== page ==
4. Communication technologies seem to be changing daily. Mobile devices, the internet, email and social networking permeate our lives. A plethora of new ways to inform, educate, screen and counsel are available. The practice of proactive, holistic healthcare, always advisable, but seldom effective, suddenly seems within reach for myriad populations.
  5. Global decentralization of healthcare delivery is likely to continue as technologies become more dramatic and costs become more critical. In time, hospitals, for example, are likely to become the resource of last resort for the most chronically ill with many other services exported to convenient community venues. Given this inherent population base, the workplace is poised to play a pronounced role in this evolution.
Hotel relationships can provide medical tourism professionals with an important connection to a local, if only temporary, population.

There are many business sectors relevant to the medical tourism arena including travel medicine, lodging and multinational employers:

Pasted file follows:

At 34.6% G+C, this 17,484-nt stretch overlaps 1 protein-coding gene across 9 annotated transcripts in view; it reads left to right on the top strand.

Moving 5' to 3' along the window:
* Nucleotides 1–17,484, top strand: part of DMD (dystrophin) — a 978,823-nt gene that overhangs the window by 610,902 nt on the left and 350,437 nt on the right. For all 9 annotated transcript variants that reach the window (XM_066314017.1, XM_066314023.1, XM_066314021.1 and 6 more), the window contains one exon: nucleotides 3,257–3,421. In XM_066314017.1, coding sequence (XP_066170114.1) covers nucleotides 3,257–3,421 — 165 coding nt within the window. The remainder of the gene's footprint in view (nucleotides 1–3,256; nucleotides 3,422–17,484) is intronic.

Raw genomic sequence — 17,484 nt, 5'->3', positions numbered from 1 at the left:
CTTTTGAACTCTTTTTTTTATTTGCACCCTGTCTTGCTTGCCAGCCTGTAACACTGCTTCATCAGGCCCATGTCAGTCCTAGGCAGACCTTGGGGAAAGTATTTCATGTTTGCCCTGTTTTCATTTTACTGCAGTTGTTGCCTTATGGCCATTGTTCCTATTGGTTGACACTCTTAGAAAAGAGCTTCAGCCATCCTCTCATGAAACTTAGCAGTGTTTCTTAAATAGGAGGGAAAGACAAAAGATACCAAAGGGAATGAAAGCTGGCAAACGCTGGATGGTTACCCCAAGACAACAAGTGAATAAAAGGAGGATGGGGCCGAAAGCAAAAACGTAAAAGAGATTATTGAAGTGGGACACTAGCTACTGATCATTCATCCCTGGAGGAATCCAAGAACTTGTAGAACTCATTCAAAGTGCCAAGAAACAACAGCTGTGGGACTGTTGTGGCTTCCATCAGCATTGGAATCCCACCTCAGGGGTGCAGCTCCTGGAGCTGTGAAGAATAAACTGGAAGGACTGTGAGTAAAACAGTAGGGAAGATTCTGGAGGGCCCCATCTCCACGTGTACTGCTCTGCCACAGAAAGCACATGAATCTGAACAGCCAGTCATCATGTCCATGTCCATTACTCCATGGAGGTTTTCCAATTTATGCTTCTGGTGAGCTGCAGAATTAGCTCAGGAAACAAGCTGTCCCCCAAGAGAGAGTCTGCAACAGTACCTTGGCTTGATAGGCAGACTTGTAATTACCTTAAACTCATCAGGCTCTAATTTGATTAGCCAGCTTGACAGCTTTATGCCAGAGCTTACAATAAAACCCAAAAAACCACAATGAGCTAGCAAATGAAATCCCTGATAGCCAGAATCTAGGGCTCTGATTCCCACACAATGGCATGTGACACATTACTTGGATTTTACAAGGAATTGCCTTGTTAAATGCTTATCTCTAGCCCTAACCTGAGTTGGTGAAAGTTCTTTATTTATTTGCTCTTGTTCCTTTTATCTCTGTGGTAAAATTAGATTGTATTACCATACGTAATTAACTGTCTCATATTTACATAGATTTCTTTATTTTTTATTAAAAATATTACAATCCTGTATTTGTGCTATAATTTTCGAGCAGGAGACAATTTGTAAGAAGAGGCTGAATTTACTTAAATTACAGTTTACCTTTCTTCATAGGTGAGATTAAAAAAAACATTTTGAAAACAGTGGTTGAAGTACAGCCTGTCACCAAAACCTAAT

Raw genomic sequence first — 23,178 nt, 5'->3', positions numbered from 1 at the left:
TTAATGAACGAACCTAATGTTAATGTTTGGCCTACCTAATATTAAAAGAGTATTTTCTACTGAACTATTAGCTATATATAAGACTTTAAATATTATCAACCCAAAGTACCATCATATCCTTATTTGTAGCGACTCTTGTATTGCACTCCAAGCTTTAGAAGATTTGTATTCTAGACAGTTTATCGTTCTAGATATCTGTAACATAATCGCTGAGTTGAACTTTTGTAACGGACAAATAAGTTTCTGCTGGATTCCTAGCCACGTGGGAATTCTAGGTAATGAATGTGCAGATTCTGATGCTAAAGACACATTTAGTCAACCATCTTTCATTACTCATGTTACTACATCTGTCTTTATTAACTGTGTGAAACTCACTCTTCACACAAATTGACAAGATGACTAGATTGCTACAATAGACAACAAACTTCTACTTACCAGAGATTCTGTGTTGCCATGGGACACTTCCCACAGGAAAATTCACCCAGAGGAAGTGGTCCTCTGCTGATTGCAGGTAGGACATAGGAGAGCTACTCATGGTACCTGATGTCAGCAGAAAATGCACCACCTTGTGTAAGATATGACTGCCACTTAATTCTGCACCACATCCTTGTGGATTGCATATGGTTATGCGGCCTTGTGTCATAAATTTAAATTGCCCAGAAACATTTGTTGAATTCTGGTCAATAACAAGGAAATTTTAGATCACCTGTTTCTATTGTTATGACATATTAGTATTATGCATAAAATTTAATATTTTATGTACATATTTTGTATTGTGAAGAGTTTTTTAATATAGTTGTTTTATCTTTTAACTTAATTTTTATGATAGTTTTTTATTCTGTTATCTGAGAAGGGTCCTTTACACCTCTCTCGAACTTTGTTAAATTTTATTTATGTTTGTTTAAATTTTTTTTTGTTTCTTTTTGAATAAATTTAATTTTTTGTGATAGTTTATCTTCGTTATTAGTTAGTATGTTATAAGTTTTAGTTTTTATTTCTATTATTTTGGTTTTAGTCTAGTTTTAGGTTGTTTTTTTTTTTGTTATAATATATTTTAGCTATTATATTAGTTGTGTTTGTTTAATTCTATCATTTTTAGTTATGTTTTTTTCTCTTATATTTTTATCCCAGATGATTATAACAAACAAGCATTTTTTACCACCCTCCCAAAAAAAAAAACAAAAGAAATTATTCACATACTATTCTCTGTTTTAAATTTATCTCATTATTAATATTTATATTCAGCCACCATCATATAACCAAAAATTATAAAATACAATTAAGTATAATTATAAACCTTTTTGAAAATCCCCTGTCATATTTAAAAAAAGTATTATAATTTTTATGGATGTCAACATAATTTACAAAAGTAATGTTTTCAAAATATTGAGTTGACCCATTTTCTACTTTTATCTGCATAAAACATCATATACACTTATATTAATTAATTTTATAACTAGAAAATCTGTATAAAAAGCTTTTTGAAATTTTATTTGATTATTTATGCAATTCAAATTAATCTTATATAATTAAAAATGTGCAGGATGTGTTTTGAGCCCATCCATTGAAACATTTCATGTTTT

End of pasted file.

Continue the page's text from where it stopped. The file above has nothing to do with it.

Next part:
• Travel medicine – Travel medicine provides international travelers with appropriate advice, inoculations and paths to available healthcare options at their anticipated destinations. The workplace is an excellent starting point for travel medicine services.
  • Hospitality industry – Nations of all stripes have in common hotels or analogous lodging venues for visitors or the international hospitality industry. Within these lodging venues are international travelers from a vast array of countries, all temporarily without their traditional healthcare security blanket. Hotel relationships can provide medical tourism professionals with an important connection to a local, if only temporary, population.